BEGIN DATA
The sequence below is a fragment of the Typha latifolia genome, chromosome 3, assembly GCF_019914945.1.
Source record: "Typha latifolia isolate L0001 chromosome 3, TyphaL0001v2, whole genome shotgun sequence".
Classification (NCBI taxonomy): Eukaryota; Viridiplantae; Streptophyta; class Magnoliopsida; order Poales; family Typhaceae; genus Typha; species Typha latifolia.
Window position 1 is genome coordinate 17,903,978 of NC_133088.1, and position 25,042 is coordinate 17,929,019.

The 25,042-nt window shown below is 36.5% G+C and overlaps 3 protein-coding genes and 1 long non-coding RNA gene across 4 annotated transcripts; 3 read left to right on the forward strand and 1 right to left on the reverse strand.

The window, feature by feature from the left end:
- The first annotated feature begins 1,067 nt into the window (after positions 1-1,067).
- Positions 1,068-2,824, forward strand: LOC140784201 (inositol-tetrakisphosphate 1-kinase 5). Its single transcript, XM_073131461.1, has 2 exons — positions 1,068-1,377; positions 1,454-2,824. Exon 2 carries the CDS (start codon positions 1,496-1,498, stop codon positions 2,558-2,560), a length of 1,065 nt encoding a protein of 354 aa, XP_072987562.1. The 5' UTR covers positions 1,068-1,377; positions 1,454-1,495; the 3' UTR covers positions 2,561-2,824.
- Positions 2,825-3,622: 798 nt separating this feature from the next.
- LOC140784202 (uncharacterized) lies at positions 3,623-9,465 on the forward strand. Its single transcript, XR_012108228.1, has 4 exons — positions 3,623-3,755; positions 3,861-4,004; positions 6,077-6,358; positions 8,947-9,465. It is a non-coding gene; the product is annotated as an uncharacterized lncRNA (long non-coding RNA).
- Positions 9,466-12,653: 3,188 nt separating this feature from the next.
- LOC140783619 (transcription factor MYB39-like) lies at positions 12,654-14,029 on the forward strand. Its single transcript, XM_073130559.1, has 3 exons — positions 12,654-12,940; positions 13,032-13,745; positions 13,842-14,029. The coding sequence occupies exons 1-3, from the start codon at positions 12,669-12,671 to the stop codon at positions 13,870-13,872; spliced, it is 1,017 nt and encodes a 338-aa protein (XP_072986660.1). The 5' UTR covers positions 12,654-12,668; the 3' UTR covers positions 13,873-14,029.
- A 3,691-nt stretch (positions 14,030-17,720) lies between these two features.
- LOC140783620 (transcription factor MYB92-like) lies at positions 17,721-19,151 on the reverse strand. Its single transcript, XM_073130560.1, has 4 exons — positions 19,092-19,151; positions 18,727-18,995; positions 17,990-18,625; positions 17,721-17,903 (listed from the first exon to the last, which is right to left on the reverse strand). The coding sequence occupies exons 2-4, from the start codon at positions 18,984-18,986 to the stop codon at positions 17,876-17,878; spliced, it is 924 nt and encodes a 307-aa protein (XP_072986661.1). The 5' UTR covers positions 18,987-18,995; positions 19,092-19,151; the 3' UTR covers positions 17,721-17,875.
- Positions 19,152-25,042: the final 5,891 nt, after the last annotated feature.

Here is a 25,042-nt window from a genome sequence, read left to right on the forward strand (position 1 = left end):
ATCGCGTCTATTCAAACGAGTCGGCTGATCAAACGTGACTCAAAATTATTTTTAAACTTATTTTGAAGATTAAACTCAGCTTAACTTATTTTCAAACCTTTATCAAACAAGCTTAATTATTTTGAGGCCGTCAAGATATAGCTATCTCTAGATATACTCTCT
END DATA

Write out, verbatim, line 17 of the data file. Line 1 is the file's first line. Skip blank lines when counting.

ATCGCGTCTATTCAAACGAGTCGGCTGATCAAACGTGACTCAAAATTATTTTTAAACTTATTTTGAAGATTAAACTCAGCTTAACTTATTTTCAAACCTTTATCAAACAAGCTTAATTATTTTGAGGCCGTCAAGATATAGCTATCTCTAGATATACTCTCT